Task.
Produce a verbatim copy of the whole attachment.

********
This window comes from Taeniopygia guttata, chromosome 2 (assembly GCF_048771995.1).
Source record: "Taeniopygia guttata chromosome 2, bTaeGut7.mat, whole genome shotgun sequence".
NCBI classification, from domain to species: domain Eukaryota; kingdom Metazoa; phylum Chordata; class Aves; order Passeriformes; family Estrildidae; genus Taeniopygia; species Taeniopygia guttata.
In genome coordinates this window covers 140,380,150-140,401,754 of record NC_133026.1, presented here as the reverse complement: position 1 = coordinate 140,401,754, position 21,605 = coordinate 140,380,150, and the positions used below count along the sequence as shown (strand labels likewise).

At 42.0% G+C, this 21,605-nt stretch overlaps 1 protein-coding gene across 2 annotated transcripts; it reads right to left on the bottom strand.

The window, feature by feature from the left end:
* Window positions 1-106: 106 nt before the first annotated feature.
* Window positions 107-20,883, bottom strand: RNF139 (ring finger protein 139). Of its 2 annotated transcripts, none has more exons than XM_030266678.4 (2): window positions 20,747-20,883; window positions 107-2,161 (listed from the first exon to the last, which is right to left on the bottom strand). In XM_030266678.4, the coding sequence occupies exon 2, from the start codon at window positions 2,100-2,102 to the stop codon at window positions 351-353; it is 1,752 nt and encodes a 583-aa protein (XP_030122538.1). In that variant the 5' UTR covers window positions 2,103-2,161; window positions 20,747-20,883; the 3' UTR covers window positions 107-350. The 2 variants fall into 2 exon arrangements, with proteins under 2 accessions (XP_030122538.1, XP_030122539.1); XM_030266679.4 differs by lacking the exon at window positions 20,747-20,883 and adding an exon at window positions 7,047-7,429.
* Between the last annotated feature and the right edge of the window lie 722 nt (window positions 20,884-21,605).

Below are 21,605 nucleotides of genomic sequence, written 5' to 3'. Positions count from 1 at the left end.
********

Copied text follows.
This window comes from Taeniopygia guttata, chromosome 2 (assembly GCF_048771995.1).
Source record: "Taeniopygia guttata chromosome 2, bTaeGut7.mat, whole genome shotgun sequence".
NCBI classification, from domain to species: domain Eukaryota; kingdom Metazoa; phylum Chordata; class Aves; order Passeriformes; family Estrildidae; genus Taeniopygia; species Taeniopygia guttata.
In genome coordinates this window covers 140,380,150-140,401,754 of record NC_133026.1, presented here as the reverse complement: position 1 = coordinate 140,401,754, position 21,605 = coordinate 140,380,150, and the positions used below count along the sequence as shown (strand labels likewise).

At 42.0% G+C, this 21,605-nt stretch overlaps 1 protein-coding gene across 2 annotated transcripts; it reads right to left on the bottom strand.

The window, feature by feature from the left end:
* Window positions 1-106: 106 nt before the first annotated feature.
* Window positions 107-20,883, bottom strand: RNF139 (ring finger protein 139). Of its 2 annotated transcripts, none has more exons than XM_030266678.4 (2): window positions 20,747-20,883; window positions 107-2,161 (listed from the first exon to the last, which is right to left on the bottom strand). In XM_030266678.4, the coding sequence occupies exon 2, from the start codon at window positions 2,100-2,102 to the stop codon at window positions 351-353; it is 1,752 nt and encodes a 583-aa protein (XP_030122538.1). In that variant the 5' UTR covers window positions 2,103-2,161; window positions 20,747-20,883; the 3' UTR covers window positions 107-350. The 2 variants fall into 2 exon arrangements, with proteins under 2 accessions (XP_030122538.1, XP_030122539.1); XM_030266679.4 differs by lacking the exon at window positions 20,747-20,883 and adding an exon at window positions 7,047-7,429.
* Between the last annotated feature and the right edge of the window lie 722 nt (window positions 20,884-21,605).

Below are 21,605 nucleotides of genomic sequence, written 5' to 3'. Positions count from 1 at the left end.